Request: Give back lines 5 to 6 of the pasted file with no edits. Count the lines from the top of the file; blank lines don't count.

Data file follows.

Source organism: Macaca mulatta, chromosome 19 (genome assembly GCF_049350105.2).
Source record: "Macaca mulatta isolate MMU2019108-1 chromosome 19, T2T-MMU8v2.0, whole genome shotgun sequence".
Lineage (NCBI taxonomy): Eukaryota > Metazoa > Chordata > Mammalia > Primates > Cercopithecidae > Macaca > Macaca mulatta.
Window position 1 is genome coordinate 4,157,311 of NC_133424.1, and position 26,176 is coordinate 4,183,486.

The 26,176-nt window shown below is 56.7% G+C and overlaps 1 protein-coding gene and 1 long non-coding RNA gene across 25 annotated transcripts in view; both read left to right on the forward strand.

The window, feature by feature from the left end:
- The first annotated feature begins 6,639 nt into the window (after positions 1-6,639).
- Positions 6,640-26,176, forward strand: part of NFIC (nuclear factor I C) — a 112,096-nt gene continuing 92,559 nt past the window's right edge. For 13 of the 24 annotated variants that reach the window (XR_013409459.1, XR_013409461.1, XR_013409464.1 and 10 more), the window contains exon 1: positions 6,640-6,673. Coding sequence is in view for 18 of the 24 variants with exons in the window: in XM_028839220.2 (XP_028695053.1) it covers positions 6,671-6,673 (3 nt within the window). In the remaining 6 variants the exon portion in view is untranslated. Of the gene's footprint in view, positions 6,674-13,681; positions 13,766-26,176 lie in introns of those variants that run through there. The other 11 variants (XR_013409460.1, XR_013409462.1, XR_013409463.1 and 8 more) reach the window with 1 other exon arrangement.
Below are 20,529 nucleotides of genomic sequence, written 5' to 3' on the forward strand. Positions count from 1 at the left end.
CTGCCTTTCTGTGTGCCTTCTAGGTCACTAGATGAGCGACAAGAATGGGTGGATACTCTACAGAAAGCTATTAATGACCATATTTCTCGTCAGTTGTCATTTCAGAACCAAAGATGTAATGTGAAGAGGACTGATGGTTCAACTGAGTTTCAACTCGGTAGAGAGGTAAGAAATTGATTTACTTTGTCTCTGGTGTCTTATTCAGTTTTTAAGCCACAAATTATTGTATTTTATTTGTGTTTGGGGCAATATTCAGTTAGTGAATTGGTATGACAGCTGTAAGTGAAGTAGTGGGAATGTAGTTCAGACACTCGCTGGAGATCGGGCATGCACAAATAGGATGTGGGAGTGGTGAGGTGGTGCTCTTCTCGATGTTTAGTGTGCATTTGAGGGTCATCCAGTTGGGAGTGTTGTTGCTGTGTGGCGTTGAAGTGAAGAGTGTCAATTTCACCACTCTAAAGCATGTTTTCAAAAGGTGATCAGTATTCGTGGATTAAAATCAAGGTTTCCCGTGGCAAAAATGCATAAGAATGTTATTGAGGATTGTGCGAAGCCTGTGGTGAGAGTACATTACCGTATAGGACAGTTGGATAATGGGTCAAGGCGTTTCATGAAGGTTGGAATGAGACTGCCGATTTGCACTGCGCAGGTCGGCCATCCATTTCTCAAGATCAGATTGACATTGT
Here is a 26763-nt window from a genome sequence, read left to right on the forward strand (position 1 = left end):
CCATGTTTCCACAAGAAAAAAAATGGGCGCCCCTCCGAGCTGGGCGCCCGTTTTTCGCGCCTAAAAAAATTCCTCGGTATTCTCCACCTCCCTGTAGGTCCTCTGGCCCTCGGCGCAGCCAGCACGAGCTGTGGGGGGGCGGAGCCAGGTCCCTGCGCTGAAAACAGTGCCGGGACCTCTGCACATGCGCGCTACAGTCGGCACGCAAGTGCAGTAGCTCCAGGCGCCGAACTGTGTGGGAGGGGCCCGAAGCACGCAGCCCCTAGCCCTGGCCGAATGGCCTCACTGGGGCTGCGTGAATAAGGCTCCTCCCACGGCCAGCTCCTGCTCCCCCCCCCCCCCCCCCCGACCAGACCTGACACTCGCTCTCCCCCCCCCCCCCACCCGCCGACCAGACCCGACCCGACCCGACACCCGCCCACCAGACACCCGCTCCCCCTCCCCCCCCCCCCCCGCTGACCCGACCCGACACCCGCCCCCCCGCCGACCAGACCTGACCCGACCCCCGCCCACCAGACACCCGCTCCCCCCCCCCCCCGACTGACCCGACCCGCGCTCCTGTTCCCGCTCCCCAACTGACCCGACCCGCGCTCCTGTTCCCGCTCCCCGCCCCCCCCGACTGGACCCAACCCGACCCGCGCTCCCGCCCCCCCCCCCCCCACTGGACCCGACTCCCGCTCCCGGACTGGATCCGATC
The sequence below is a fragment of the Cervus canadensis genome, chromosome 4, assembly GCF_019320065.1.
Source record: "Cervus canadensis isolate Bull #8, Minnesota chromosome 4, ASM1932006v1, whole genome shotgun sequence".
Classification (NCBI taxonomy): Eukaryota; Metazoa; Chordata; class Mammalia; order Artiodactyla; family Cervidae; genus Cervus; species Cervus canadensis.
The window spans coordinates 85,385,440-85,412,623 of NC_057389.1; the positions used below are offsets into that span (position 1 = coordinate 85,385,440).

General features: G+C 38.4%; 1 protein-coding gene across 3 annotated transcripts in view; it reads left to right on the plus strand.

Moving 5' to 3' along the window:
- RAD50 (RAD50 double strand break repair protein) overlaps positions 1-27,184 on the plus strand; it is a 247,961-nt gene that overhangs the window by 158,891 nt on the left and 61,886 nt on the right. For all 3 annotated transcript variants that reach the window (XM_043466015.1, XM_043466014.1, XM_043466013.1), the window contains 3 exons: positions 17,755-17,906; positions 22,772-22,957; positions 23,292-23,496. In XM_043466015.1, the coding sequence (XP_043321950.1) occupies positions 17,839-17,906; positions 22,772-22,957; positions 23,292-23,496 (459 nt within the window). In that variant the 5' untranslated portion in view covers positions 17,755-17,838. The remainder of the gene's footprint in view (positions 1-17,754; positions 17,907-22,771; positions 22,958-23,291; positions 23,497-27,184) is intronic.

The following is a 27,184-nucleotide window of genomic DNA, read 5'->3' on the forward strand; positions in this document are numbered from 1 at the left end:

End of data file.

The 26,176-nt window shown below is 56.7% G+C and overlaps 1 protein-coding gene and 1 long non-coding RNA gene across 25 annotated transcripts in view; both read left to right on the forward strand.

The window, feature by feature from the left end: